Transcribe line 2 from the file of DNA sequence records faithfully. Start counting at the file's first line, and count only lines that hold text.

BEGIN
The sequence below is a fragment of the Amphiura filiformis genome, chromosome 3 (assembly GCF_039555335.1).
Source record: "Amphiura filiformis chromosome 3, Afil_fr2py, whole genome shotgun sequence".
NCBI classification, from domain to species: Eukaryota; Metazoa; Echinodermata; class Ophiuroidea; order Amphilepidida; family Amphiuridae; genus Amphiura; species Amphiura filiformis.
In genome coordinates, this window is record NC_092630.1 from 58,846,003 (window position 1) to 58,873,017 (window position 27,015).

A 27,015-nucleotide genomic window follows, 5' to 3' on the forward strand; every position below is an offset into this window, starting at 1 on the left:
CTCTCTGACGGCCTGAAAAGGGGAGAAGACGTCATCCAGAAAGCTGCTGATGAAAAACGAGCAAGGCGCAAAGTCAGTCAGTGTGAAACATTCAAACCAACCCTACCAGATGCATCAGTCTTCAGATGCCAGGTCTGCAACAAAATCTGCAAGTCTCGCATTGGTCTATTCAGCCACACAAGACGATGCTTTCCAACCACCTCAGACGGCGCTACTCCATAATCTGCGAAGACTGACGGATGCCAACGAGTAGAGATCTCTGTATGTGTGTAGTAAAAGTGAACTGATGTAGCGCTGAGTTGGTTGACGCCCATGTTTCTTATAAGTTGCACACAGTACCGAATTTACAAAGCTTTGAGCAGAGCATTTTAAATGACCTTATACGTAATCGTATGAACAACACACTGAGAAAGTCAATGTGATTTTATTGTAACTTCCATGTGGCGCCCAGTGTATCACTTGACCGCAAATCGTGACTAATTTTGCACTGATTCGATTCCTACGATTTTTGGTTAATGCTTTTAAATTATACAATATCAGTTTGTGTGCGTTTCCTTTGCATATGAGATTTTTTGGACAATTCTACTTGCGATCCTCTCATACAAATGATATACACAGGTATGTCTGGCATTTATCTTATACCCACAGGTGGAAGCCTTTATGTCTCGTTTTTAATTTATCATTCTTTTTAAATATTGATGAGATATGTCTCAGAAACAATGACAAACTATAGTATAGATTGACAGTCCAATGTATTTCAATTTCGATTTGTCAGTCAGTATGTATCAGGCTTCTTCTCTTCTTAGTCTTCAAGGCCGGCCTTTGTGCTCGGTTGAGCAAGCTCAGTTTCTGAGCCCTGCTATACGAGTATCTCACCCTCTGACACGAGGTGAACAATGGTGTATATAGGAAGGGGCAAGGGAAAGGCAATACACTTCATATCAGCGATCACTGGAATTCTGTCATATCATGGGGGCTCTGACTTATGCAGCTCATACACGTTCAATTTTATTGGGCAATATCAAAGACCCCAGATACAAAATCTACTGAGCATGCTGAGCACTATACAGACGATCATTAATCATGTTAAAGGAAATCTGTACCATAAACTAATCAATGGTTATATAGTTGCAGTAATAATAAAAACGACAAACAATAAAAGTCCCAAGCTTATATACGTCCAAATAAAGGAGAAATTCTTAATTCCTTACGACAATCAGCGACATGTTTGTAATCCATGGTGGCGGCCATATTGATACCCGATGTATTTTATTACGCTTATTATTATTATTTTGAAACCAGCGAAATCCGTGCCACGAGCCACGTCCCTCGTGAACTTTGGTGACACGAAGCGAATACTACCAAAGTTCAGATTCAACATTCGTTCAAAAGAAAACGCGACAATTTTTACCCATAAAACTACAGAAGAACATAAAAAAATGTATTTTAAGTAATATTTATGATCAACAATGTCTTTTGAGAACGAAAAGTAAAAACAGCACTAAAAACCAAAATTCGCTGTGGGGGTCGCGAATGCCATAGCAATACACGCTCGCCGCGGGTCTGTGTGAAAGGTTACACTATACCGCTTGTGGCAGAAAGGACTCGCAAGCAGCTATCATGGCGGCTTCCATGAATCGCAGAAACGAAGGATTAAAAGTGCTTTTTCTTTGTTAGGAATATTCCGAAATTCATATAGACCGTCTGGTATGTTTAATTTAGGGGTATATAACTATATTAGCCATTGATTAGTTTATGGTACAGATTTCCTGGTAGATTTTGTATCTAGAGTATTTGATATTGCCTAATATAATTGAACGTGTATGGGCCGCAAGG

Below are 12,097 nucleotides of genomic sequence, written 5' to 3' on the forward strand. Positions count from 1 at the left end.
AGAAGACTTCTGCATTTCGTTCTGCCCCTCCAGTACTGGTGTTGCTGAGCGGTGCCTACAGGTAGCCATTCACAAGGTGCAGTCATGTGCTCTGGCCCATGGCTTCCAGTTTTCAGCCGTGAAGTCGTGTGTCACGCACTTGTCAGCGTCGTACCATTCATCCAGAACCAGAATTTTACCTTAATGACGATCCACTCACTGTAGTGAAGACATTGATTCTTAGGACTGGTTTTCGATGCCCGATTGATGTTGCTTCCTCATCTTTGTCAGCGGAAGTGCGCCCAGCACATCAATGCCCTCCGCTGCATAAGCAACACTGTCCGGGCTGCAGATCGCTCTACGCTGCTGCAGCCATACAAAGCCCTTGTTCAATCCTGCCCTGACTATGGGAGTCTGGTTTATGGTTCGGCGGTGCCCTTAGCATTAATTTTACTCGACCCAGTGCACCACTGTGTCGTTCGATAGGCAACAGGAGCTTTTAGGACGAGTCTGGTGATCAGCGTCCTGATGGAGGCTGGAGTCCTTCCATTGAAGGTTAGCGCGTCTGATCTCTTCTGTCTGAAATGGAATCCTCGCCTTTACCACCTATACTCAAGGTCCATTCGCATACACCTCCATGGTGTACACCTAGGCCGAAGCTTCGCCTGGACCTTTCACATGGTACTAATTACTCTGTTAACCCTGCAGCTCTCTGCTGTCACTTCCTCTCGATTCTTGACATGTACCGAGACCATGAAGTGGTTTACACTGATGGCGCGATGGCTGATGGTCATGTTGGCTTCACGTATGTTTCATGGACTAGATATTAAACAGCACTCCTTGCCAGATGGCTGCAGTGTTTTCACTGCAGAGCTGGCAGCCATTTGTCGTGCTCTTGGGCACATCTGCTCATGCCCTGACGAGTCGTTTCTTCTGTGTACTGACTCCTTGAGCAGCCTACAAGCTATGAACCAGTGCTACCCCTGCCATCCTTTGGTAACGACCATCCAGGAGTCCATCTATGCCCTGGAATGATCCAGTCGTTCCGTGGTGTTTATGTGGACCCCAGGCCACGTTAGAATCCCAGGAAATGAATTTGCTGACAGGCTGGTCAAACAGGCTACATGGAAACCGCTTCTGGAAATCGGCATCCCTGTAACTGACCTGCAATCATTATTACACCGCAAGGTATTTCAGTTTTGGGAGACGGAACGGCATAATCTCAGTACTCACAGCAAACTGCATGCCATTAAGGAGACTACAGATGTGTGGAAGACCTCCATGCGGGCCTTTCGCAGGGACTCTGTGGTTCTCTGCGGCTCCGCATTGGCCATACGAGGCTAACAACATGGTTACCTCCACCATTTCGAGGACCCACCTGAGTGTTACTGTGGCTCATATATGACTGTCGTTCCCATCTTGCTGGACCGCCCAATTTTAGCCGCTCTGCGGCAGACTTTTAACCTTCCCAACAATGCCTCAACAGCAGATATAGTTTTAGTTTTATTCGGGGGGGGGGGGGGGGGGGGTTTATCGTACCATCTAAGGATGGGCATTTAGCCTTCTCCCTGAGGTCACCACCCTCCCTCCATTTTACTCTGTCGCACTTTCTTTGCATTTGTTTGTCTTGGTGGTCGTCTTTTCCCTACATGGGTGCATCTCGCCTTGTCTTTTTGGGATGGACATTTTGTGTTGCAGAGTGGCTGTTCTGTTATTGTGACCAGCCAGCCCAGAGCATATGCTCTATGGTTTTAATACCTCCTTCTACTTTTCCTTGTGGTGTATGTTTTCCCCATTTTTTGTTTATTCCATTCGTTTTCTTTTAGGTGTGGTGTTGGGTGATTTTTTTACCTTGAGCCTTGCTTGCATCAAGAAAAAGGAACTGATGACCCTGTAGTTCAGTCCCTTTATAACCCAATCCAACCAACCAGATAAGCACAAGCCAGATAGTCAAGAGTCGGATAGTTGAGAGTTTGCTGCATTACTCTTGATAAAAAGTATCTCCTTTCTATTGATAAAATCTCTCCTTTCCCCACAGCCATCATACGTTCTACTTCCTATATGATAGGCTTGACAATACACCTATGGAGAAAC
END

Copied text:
Source record: "Amphiura filiformis chromosome 3, Afil_fr2py, whole genome shotgun sequence".